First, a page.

Commercial production of lavender seems to have been started in the late 19th and early 20th centuries. These farms were started to provide the essential oil to the perfume industry.

Today they can be found in Australia, New Zealand, Japan, United States of America (USA), Canada, United Kingdom, and of course Mediterranean countries such as France. In the USA lavender farms can be found from New England to Hawaii, from the Pacific Northwest to the Atlantic Southeast, and even in the desert Southwest!

Lavender farms come in many shapes and sizes, from the large commercial operations covering a hundred acres or more to the small boutique farms that are not much more than a large garden. The primary focus of the large farms is to harvest the aromatic blossoms to extract the essential oil through distillation. Often the stills are large self-contained units on trailers that are pulled into the fields. The harvested lavender is loaded directly into the still and the essential oil is put into large containers as it is extracted.

Many of the small to medium sized farms build their operation around the few weeks of summer that the lavender blossoms are at their peak in aroma and beauty. Many of these farms are open to the public and are geared to giving their visitors a unique “Lavender Experience”.

Tours – Many farms provide tours to allow their guests to soak up the relaxing atmosphere of a lavender field in bloom. The tours will be as varied as the farms themselves. You might simply take a stroll through a field on your own, or you might get a guided tour of the facilities including drying and distilling areas. You might even get a hayride on a horse drawn trailer to visit the fields of a larger farm. Regardless of the lavender tour details, you are sure to enjoy the atmosphere you experience on the farm.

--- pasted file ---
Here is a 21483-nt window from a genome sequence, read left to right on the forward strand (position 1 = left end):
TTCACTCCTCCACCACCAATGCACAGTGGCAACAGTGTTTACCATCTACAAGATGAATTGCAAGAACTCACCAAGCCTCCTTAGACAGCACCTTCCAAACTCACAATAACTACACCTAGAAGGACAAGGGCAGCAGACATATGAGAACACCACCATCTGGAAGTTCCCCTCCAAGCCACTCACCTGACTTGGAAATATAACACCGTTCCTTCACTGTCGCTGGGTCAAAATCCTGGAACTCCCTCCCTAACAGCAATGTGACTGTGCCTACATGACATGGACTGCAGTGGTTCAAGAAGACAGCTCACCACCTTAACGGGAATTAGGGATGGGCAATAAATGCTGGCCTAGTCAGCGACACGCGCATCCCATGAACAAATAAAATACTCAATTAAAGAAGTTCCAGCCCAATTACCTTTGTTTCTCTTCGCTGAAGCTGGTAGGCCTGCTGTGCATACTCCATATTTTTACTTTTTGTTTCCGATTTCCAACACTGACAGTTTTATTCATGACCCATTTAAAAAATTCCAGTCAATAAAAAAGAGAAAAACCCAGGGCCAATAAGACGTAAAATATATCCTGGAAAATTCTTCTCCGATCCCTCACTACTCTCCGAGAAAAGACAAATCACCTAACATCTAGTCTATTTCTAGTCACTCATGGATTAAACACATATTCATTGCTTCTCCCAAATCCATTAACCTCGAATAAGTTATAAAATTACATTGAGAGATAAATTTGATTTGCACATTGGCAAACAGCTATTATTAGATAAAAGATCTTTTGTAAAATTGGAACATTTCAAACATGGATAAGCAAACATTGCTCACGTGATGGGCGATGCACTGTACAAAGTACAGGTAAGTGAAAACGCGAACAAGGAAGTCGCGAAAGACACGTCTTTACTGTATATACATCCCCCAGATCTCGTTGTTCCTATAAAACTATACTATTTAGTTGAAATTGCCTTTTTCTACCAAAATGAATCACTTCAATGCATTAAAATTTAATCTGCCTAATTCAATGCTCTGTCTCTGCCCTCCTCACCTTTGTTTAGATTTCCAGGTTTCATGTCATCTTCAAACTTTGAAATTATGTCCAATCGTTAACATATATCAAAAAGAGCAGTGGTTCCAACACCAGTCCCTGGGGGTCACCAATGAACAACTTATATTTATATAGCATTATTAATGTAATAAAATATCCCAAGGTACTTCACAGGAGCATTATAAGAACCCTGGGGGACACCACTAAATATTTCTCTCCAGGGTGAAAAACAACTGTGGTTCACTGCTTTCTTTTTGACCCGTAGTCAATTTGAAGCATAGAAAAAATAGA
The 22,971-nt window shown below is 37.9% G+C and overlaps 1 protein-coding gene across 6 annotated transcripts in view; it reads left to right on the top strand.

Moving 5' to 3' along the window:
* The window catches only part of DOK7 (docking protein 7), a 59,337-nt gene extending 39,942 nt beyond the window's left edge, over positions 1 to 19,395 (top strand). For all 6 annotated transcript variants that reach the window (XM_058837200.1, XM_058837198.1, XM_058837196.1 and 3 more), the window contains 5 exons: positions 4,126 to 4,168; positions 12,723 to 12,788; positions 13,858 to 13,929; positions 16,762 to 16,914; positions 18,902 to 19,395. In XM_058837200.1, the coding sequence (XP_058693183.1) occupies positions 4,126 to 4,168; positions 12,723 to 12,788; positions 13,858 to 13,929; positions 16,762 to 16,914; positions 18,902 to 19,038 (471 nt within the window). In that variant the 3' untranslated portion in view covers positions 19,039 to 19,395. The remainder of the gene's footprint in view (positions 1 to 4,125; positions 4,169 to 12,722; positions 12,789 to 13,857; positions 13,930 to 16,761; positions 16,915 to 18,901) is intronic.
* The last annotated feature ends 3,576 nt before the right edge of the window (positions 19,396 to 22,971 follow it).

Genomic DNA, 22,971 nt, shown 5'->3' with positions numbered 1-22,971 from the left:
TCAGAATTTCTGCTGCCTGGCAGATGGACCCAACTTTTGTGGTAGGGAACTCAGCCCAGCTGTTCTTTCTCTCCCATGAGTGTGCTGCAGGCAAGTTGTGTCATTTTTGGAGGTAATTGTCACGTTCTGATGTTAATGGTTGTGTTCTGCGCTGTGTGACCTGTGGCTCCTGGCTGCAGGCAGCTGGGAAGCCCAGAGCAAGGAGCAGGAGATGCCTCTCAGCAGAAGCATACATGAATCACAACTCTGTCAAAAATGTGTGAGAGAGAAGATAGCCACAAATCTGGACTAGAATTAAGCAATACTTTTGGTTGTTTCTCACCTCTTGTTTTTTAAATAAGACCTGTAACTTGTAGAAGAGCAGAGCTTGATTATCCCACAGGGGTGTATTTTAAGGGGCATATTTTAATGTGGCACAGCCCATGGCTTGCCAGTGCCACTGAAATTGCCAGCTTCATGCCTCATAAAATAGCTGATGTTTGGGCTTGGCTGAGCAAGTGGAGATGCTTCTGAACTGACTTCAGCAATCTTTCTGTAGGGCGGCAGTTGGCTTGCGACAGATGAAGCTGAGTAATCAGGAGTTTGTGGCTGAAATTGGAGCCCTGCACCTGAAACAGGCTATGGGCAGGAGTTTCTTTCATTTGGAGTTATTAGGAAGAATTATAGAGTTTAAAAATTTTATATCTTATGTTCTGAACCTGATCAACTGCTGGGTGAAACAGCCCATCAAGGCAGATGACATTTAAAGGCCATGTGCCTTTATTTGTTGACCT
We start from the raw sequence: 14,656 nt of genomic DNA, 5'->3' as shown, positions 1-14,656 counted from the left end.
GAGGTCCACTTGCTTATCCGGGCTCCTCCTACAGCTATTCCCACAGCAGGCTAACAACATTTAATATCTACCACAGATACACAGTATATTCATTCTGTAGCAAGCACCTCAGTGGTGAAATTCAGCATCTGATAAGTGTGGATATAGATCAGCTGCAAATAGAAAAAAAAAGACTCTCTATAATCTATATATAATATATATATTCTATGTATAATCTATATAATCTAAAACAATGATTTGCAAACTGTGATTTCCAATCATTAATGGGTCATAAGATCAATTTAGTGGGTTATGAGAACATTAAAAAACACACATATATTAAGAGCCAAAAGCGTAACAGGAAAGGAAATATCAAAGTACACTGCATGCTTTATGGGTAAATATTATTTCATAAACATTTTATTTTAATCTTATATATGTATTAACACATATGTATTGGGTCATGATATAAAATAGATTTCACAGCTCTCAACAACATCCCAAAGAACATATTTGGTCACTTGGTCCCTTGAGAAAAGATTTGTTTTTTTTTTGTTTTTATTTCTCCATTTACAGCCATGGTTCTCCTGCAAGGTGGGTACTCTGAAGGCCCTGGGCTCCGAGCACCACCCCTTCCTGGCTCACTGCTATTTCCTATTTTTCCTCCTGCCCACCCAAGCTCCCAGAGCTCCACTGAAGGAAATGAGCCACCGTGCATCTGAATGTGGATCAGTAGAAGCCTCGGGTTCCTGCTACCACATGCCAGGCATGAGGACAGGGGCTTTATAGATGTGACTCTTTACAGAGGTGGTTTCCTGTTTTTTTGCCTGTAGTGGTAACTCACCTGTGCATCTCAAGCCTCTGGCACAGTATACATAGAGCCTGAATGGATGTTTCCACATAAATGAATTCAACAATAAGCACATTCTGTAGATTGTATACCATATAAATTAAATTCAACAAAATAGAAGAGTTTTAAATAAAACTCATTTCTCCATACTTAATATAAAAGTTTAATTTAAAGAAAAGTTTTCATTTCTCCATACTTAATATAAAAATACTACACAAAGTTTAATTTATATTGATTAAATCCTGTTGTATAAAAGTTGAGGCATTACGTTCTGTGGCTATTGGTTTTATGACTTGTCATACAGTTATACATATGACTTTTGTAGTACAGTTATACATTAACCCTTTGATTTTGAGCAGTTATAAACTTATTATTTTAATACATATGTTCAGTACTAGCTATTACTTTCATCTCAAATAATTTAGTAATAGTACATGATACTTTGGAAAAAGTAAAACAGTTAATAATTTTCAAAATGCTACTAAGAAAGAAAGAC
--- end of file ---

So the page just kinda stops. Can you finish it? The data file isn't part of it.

Festivals – Lavender festivals are becoming very popular events that celebrate all things lavender. Some small farms sponsor their own festivals, and farmers in areas that have multiple farms may cooperate to have a larger festival. Some of the attractions that are common at many festivals may include:

Pick your own lavender. Walk through the field and harvest your own bounty.

Taste the lavender. Opportunities to dine on lavender seasoned delicacies.

Sample lavender products. Try everything from massage oil to pet shampoo

  • Weddings – Some lavender farms offer the use of their facilities to couples who want to tie the knot among the beautiful and sweet smelling lavender blossoms. Lavender bouquets, decorations and colors become a part of the once in a lifetime experience of a lavender wedding .